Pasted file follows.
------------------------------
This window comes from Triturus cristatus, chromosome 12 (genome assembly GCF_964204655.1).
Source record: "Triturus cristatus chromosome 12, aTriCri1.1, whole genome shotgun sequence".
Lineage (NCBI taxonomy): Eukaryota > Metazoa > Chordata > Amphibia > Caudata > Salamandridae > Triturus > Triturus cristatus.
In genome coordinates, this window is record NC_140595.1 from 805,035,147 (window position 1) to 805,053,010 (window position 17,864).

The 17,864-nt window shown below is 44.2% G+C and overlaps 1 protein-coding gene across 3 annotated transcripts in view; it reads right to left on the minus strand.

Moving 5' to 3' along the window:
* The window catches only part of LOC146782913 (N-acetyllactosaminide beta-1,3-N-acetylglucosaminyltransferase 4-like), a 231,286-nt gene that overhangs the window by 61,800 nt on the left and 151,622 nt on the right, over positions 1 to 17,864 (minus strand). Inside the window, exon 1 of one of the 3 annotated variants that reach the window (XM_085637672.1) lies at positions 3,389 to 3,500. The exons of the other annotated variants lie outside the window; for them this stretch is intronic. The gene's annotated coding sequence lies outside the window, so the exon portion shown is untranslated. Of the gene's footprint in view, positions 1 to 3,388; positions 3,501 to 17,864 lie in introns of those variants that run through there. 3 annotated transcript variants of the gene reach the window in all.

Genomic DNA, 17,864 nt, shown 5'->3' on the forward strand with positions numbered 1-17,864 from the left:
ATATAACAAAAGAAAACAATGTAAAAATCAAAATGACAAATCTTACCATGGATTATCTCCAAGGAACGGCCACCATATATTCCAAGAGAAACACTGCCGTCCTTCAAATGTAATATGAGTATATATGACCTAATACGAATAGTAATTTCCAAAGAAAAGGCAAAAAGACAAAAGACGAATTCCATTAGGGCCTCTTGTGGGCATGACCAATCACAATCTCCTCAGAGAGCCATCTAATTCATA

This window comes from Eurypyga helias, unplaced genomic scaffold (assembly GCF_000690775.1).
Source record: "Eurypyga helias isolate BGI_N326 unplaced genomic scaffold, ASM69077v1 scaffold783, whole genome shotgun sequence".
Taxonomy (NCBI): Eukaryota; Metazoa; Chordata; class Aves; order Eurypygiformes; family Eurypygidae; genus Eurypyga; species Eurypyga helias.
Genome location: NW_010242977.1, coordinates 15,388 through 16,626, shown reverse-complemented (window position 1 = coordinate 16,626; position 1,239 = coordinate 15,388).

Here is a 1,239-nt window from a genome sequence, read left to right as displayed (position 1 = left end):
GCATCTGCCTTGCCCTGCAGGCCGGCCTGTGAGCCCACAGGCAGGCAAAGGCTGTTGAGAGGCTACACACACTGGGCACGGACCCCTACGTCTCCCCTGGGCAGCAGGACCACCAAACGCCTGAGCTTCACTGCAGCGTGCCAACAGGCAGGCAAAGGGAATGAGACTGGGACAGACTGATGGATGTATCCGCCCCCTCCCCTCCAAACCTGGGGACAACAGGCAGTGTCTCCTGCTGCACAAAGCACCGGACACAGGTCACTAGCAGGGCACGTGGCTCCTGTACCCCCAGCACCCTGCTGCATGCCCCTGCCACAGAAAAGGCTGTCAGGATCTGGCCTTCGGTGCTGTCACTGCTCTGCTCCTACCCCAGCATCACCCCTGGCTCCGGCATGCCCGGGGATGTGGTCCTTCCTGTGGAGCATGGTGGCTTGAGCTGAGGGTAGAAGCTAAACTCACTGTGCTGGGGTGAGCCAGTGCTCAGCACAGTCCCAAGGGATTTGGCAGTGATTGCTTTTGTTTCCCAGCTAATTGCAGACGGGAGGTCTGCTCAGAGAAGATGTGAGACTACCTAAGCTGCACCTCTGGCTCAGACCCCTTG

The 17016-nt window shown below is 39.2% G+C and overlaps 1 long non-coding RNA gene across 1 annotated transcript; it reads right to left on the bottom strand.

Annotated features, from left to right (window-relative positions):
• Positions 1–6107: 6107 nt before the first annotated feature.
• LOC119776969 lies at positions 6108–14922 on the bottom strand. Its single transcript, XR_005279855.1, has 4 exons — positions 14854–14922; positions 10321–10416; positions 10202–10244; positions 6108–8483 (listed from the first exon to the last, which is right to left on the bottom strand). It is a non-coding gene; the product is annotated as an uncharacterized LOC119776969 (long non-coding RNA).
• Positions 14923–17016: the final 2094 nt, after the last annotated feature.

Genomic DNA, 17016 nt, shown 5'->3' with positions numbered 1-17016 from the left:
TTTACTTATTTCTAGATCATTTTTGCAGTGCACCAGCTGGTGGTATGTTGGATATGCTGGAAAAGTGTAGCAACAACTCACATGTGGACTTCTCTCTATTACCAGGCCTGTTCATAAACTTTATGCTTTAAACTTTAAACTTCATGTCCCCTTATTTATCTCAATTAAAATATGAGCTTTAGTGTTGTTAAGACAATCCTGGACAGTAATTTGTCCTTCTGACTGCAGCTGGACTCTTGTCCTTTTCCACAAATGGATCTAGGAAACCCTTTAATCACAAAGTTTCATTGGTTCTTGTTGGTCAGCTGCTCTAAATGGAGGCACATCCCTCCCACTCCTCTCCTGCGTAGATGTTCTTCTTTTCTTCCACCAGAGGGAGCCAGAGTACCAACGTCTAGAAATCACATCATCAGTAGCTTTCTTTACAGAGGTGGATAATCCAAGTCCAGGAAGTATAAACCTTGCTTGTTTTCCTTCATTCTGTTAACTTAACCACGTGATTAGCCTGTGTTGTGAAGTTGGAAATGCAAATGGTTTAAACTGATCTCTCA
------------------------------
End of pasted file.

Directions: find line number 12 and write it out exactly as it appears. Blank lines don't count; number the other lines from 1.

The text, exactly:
Taxonomy (NCBI): Eukaryota; Metazoa; Chordata; class Aves; order Eurypygiformes; family Eurypygidae; genus Eurypyga; species Eurypyga helias.